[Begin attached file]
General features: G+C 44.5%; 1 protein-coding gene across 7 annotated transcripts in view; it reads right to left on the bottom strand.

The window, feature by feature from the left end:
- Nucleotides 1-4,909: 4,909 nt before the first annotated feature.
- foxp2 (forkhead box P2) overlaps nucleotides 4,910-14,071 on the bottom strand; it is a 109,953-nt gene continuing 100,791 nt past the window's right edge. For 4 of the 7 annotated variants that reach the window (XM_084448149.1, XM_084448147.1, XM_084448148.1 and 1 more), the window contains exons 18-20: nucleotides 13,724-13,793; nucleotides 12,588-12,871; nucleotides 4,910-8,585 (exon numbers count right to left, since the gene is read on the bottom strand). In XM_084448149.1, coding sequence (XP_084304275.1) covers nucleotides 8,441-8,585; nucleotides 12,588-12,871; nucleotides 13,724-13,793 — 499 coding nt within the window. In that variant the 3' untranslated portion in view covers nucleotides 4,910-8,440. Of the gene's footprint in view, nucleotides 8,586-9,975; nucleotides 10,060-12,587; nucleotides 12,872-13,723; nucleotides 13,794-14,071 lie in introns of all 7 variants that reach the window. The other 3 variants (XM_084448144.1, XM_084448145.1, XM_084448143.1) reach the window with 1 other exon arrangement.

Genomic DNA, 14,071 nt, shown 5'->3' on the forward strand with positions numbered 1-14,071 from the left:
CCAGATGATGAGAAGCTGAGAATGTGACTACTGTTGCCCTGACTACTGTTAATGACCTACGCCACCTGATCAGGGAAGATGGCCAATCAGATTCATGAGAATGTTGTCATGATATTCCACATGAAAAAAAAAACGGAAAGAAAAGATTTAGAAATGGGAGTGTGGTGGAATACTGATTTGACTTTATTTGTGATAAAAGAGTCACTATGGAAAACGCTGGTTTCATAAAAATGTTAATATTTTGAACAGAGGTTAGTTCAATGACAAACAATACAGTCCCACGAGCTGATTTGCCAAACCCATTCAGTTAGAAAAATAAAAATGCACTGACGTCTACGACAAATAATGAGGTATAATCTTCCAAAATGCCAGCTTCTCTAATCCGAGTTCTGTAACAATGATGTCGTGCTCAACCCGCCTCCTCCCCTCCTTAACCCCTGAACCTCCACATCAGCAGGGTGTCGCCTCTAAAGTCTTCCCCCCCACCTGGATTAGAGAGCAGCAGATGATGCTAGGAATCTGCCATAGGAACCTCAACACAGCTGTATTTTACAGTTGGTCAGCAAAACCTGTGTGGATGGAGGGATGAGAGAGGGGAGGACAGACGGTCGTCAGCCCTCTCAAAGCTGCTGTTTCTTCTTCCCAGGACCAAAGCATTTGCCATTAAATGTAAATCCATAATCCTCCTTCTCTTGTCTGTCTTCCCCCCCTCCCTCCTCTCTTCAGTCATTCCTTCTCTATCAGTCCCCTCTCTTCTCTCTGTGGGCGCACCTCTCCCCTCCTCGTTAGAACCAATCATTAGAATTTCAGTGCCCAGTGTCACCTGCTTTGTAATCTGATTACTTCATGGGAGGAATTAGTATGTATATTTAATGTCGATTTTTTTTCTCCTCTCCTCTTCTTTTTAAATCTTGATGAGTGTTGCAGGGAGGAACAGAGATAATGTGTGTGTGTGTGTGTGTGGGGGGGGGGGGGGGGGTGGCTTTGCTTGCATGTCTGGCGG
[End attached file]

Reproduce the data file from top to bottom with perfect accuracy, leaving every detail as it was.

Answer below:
General features: G+C 44.5%; 1 protein-coding gene across 7 annotated transcripts in view; it reads right to left on the bottom strand.

The window, feature by feature from the left end:
- Nucleotides 1-4,909: 4,909 nt before the first annotated feature.
- foxp2 (forkhead box P2) overlaps nucleotides 4,910-14,071 on the bottom strand; it is a 109,953-nt gene continuing 100,791 nt past the window's right edge. For 4 of the 7 annotated variants that reach the window (XM_084448149.1, XM_084448147.1, XM_084448148.1 and 1 more), the window contains exons 18-20: nucleotides 13,724-13,793; nucleotides 12,588-12,871; nucleotides 4,910-8,585 (exon numbers count right to left, since the gene is read on the bottom strand). In XM_084448149.1, coding sequence (XP_084304275.1) covers nucleotides 8,441-8,585; nucleotides 12,588-12,871; nucleotides 13,724-13,793 — 499 coding nt within the window. In that variant the 3' untranslated portion in view covers nucleotides 4,910-8,440. Of the gene's footprint in view, nucleotides 8,586-9,975; nucleotides 10,060-12,587; nucleotides 12,872-13,723; nucleotides 13,794-14,071 lie in introns of all 7 variants that reach the window. The other 3 variants (XM_084448144.1, XM_084448145.1, XM_084448143.1) reach the window with 1 other exon arrangement.

Genomic DNA, 14,071 nt, shown 5'->3' on the forward strand with positions numbered 1-14,071 from the left:
CCAGATGATGAGAAGCTGAGAATGTGACTACTGTTGCCCTGACTACTGTTAATGACCTACGCCACCTGATCAGGGAAGATGGCCAATCAGATTCATGAGAATGTTGTCATGATATTCCACATGAAAAAAAAAACGGAAAGAAAAGATTTAGAAATGGGAGTGTGGTGGAATACTGATTTGACTTTATTTGTGATAAAAGAGTCACTATGGAAAACGCTGGTTTCATAAAAATGTTAATATTTTGAACAGAGGTTAGTTCAATGACAAACAATACAGTCCCACGAGCTGATTTGCCAAACCCATTCAGTTAGAAAAATAAAAATGCACTGACGTCTACGACAAATAATGAGGTATAATCTTCCAAAATGCCAGCTTCTCTAATCCGAGTTCTGTAACAATGATGTCGTGCTCAACCCGCCTCCTCCCCTCCTTAACCCCTGAACCTCCACATCAGCAGGGTGTCGCCTCTAAAGTCTTCCCCCCCACCTGGATTAGAGAGCAGCAGATGATGCTAGGAATCTGCCATAGGAACCTCAACACAGCTGTATTTTACAGTTGGTCAGCAAAACCTGTGTGGATGGAGGGATGAGAGAGGGGAGGACAGACGGTCGTCAGCCCTCTCAAAGCTGCTGTTTCTTCTTCCCAGGACCAAAGCATTTGCCATTAAATGTAAATCCATAATCCTCCTTCTCTTGTCTGTCTTCCCCCCCTCCCTCCTCTCTTCAGTCATTCCTTCTCTATCAGTCCCCTCTCTTCTCTCTGTGGGCGCACCTCTCCCCTCCTCGTTAGAACCAATCATTAGAATTTCAGTGCCCAGTGTCACCTGCTTTGTAATCTGATTACTTCATGGGAGGAATTAGTATGTATATTTAATGTCGATTTTTTTTCTCCTCTCCTCTTCTTTTTAAATCTTGATGAGTGTTGCAGGGAGGAACAGAGATAATGTGTGTGTGTGTGTGTGTGGGGGGGGGGGGGGGGGTGGCTTTGCTTGCATGTCTGGCGG